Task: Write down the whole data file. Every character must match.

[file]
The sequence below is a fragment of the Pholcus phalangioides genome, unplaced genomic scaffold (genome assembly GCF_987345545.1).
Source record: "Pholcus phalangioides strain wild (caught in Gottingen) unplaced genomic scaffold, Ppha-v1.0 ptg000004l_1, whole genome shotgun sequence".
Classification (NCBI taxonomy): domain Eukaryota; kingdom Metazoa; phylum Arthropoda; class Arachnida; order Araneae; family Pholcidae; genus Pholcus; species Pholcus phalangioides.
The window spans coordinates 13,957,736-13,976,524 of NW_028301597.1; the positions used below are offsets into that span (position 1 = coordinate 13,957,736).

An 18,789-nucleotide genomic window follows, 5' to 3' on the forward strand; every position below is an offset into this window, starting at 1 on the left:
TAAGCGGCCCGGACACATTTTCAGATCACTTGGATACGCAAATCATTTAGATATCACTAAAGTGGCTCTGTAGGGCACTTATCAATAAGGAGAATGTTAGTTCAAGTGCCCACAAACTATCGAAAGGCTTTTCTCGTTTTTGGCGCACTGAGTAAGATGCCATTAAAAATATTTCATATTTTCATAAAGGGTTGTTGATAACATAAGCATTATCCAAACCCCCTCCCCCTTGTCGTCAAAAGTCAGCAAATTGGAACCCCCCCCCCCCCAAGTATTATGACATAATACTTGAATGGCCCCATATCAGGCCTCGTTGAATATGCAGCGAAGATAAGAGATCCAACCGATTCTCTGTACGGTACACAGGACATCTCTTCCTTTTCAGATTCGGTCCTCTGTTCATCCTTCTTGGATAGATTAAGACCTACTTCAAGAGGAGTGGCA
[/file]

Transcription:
The sequence below is a fragment of the Pholcus phalangioides genome, unplaced genomic scaffold (genome assembly GCF_987345545.1).
Source record: "Pholcus phalangioides strain wild (caught in Gottingen) unplaced genomic scaffold, Ppha-v1.0 ptg000004l_1, whole genome shotgun sequence".
Classification (NCBI taxonomy): domain Eukaryota; kingdom Metazoa; phylum Arthropoda; class Arachnida; order Araneae; family Pholcidae; genus Pholcus; species Pholcus phalangioides.
The window spans coordinates 13,957,736-13,976,524 of NW_028301597.1; the positions used below are offsets into that span (position 1 = coordinate 13,957,736).

An 18,789-nucleotide genomic window follows, 5' to 3' on the forward strand; every position below is an offset into this window, starting at 1 on the left:
TAAGCGGCCCGGACACATTTTCAGATCACTTGGATACGCAAATCATTTAGATATCACTAAAGTGGCTCTGTAGGGCACTTATCAATAAGGAGAATGTTAGTTCAAGTGCCCACAAACTATCGAAAGGCTTTTCTCGTTTTTGGCGCACTGAGTAAGATGCCATTAAAAATATTTCATATTTTCATAAAGGGTTGTTGATAACATAAGCATTATCCAAACCCCCTCCCCCTTGTCGTCAAAAGTCAGCAAATTGGAACCCCCCCCCCCCCAAGTATTATGACATAATACTTGAATGGCCCCATATCAGGCCTCGTTGAATATGCAGCGAAGATAAGAGATCCAACCGATTCTCTGTACGGTACACAGGACATCTCTTCCTTTTCAGATTCGGTCCTCTGTTCATCCTTCTTGGATAGATTAAGACCTACTTCAAGAGGAGTGGCA